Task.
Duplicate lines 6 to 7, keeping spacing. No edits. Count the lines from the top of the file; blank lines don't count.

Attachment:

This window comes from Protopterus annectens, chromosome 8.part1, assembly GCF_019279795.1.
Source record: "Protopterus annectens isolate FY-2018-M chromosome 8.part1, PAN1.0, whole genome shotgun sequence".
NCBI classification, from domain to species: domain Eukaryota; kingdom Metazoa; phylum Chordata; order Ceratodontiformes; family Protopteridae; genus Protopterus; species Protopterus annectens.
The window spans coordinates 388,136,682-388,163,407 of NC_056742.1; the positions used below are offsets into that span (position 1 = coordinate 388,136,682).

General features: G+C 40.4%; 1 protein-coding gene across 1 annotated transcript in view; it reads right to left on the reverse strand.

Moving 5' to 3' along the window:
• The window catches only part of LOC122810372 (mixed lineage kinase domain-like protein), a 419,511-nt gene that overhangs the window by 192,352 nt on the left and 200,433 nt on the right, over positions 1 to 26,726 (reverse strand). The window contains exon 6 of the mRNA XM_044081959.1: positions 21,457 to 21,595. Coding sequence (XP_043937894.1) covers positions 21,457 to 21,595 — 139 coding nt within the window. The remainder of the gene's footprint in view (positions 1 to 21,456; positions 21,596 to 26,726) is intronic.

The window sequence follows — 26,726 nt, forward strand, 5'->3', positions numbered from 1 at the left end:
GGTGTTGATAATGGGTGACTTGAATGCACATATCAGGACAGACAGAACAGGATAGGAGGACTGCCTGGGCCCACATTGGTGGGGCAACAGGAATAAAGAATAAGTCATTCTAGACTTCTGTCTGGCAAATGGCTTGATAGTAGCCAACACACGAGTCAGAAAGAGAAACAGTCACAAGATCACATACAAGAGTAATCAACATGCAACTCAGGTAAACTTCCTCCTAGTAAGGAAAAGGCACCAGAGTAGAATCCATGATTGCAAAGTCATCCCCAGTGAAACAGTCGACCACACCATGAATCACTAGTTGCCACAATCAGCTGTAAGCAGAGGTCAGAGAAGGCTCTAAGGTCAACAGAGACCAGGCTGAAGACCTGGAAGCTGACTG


Moving 5' to 3' along the window:
• The window catches only part of LOC122810372 (mixed lineage kinase domain-like protein), a 419,511-nt gene that overhangs the window by 192,352 nt on the left and 200,433 nt on the right, over positions 1 to 26,726 (reverse strand). The window contains exon 6 of the mRNA XM_044081959.1: positions 21,457 to 21,595. Coding sequence (XP_043937894.1) covers positions 21,457 to 21,595 — 139 coding nt within the window. The remainder of the gene's footprint in view (positions 1 to 21,456; positions 21,596 to 26,726) is intronic.